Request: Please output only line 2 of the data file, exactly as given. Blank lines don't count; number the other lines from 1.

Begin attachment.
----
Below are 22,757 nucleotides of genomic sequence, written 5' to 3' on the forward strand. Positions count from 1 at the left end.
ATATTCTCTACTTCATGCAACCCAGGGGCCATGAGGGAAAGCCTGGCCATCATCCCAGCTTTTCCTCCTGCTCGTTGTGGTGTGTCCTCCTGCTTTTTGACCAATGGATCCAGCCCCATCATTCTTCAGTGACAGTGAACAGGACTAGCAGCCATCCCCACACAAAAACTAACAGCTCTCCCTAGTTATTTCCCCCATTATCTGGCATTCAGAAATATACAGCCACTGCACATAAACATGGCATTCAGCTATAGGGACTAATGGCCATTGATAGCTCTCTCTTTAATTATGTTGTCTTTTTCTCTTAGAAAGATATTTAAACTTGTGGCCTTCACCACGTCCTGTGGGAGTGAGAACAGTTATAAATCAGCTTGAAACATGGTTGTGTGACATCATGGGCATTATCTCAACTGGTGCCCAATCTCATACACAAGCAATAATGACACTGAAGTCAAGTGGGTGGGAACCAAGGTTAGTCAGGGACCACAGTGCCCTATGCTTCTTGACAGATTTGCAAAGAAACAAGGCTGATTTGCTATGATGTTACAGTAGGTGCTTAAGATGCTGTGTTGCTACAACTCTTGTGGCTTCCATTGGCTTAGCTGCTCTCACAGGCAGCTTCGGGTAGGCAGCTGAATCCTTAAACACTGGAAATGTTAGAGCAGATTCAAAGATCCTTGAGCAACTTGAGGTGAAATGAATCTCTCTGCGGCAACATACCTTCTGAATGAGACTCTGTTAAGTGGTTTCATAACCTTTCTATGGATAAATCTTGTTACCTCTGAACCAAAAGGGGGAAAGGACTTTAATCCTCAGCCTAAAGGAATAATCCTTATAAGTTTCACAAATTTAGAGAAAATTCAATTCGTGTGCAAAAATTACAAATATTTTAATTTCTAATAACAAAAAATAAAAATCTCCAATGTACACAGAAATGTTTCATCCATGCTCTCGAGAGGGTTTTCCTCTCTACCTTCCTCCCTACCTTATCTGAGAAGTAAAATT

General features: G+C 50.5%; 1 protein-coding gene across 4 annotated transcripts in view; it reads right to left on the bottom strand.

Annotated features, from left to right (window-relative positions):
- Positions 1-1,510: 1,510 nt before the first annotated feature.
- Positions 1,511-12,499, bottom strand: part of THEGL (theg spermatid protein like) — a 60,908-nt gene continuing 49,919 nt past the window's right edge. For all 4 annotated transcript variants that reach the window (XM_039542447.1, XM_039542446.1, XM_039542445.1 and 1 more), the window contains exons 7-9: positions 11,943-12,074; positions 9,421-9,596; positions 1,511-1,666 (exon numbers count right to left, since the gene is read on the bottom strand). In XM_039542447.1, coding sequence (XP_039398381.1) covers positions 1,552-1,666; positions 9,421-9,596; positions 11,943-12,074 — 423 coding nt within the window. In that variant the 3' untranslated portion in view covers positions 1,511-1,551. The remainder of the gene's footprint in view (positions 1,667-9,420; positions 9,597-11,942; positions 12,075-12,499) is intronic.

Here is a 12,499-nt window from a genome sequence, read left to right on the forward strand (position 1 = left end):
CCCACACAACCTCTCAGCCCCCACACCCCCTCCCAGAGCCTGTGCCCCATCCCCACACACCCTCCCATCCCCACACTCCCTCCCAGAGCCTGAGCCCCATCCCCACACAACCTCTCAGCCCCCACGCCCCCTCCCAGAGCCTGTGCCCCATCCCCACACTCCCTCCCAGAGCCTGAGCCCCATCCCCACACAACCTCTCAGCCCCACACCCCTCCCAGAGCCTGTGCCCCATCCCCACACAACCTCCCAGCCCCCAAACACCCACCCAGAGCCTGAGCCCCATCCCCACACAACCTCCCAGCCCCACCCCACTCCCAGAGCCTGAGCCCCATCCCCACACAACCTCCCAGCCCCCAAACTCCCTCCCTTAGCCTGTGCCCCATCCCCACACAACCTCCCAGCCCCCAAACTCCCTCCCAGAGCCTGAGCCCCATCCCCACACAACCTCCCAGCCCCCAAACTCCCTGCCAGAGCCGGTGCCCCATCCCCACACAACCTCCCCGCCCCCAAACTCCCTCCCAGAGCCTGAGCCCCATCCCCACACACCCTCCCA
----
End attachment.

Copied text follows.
ATATTCTCTACTTCATGCAACCCAGGGGCCATGAGGGAAAGCCTGGCCATCATCCCAGCTTTTCCTCCTGCTCGTTGTGGTGTGTCCTCCTGCTTTTTGACCAATGGATCCAGCCCCATCATTCTTCAGTGACAGTGAACAGGACTAGCAGCCATCCCCACACAAAAACTAACAGCTCTCCCTAGTTATTTCCCCCATTATCTGGCATTCAGAAATATACAGCCACTGCACATAAACATGGCATTCAGCTATAGGGACTAATGGCCATTGATAGCTCTCTCTTTAATTATGTTGTCTTTTTCTCTTAGAAAGATATTTAAACTTGTGGCCTTCACCACGTCCTGTGGGAGTGAGAACAGTTATAAATCAGCTTGAAACATGGTTGTGTGACATCATGGGCATTATCTCAACTGGTGCCCAATCTCATACACAAGCAATAATGACACTGAAGTCAAGTGGGTGGGAACCAAGGTTAGTCAGGGACCACAGTGCCCTATGCTTCTTGACAGATTTGCAAAGAAACAAGGCTGATTTGCTATGATGTTACAGTAGGTGCTTAAGATGCTGTGTTGCTACAACTCTTGTGGCTTCCATTGGCTTAGCTGCTCTCACAGGCAGCTTCGGGTAGGCAGCTGAATCCTTAAACACTGGAAATGTTAGAGCAGATTCAAAGATCCTTGAGCAACTTGAGGTGAAATGAATCTCTCTGCGGCAACATACCTTCTGAATGAGACTCTGTTAAGTGGTTTCATAACCTTTCTATGGATAAATCTTGTTACCTCTGAACCAAAAGGGGGAAAGGACTTTAATCCTCAGCCTAAAGGAATAATCCTTATAAGTTTCACAAATTTAGAGAAAATTCAATTCGTGTGCAAAAATTACAAATATTTTAATTTCTAATAACAAAAAATAAAAATCTCCAATGTACACAGAAATGTTTCATCCATGCTCTCGAGAGGGTTTTCCTCTCTACCTTCCTCCCTACCTTATCTGAGAAGTAAAATT